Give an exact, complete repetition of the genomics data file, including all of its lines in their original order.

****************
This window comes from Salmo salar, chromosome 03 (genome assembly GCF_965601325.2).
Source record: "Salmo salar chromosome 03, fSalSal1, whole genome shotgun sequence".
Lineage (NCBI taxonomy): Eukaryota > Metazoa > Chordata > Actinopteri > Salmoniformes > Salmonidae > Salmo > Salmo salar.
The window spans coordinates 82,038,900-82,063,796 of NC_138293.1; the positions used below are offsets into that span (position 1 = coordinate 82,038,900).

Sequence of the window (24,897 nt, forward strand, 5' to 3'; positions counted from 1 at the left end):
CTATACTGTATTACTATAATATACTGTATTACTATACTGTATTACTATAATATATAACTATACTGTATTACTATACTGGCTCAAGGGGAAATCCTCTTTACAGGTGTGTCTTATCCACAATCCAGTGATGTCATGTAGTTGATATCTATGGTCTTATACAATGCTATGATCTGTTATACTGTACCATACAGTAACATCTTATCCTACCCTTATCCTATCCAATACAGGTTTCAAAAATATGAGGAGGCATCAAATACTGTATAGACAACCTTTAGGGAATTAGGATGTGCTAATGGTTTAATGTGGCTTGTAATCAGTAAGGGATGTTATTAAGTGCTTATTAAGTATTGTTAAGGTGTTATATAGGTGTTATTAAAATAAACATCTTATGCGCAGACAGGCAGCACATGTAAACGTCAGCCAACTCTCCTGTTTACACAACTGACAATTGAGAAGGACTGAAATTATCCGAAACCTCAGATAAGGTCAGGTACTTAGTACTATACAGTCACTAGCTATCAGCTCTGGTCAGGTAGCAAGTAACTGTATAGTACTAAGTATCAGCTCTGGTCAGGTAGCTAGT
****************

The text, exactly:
This window comes from Salmo salar, chromosome 03 (genome assembly GCF_965601325.2).
Source record: "Salmo salar chromosome 03, fSalSal1, whole genome shotgun sequence".
Lineage (NCBI taxonomy): Eukaryota > Metazoa > Chordata > Actinopteri > Salmoniformes > Salmonidae > Salmo > Salmo salar.
The window spans coordinates 82,038,900-82,063,796 of NC_138293.1; the positions used below are offsets into that span (position 1 = coordinate 82,038,900).

Sequence of the window (24,897 nt, forward strand, 5' to 3'; positions counted from 1 at the left end):
CTATACTGTATTACTATAATATACTGTATTACTATACTGTATTACTATAATATATAACTATACTGTATTACTATACTGGCTCAAGGGGAAATCCTCTTTACAGGTGTGTCTTATCCACAATCCAGTGATGTCATGTAGTTGATATCTATGGTCTTATACAATGCTATGATCTGTTATACTGTACCATACAGTAACATCTTATCCTACCCTTATCCTATCCAATACAGGTTTCAAAAATATGAGGAGGCATCAAATACTGTATAGACAACCTTTAGGGAATTAGGATGTGCTAATGGTTTAATGTGGCTTGTAATCAGTAAGGGATGTTATTAAGTGCTTATTAAGTATTGTTAAGGTGTTATATAGGTGTTATTAAAATAAACATCTTATGCGCAGACAGGCAGCACATGTAAACGTCAGCCAACTCTCCTGTTTACACAACTGACAATTGAGAAGGACTGAAATTATCCGAAACCTCAGATAAGGTCAGGTACTTAGTACTATACAGTCACTAGCTATCAGCTCTGGTCAGGTAGCAAGTAACTGTATAGTACTAAGTATCAGCTCTGGTCAGGTAGCTAGT